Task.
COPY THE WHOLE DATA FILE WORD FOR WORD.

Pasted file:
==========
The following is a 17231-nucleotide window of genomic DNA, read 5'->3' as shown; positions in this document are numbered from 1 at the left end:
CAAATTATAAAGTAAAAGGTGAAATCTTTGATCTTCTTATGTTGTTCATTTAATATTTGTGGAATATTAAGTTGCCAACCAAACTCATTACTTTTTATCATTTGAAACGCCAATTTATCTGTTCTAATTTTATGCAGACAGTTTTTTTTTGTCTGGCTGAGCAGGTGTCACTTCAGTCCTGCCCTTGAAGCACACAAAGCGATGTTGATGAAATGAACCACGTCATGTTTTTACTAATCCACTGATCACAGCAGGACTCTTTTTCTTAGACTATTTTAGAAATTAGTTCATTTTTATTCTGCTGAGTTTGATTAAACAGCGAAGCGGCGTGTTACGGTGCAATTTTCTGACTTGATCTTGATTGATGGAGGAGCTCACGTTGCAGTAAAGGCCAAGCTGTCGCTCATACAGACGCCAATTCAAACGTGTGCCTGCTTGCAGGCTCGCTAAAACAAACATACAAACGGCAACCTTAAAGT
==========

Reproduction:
The following is a 17231-nucleotide window of genomic DNA, read 5'->3' as shown; positions in this document are numbered from 1 at the left end:
CAAATTATAAAGTAAAAGGTGAAATCTTTGATCTTCTTATGTTGTTCATTTAATATTTGTGGAATATTAAGTTGCCAACCAAACTCATTACTTTTTATCATTTGAAACGCCAATTTATCTGTTCTAATTTTATGCAGACAGTTTTTTTTTGTCTGGCTGAGCAGGTGTCACTTCAGTCCTGCCCTTGAAGCACACAAAGCGATGTTGATGAAATGAACCACGTCATGTTTTTACTAATCCACTGATCACAGCAGGACTCTTTTTCTTAGACTATTTTAGAAATTAGTTCATTTTTATTCTGCTGAGTTTGATTAAACAGCGAAGCGGCGTGTTACGGTGCAATTTTCTGACTTGATCTTGATTGATGGAGGAGCTCACGTTGCAGTAAAGGCCAAGCTGTCGCTCATACAGACGCCAATTCAAACGTGTGCCTGCTTGCAGGCTCGCTAAAACAAACATACAAACGGCAACCTTAAAGT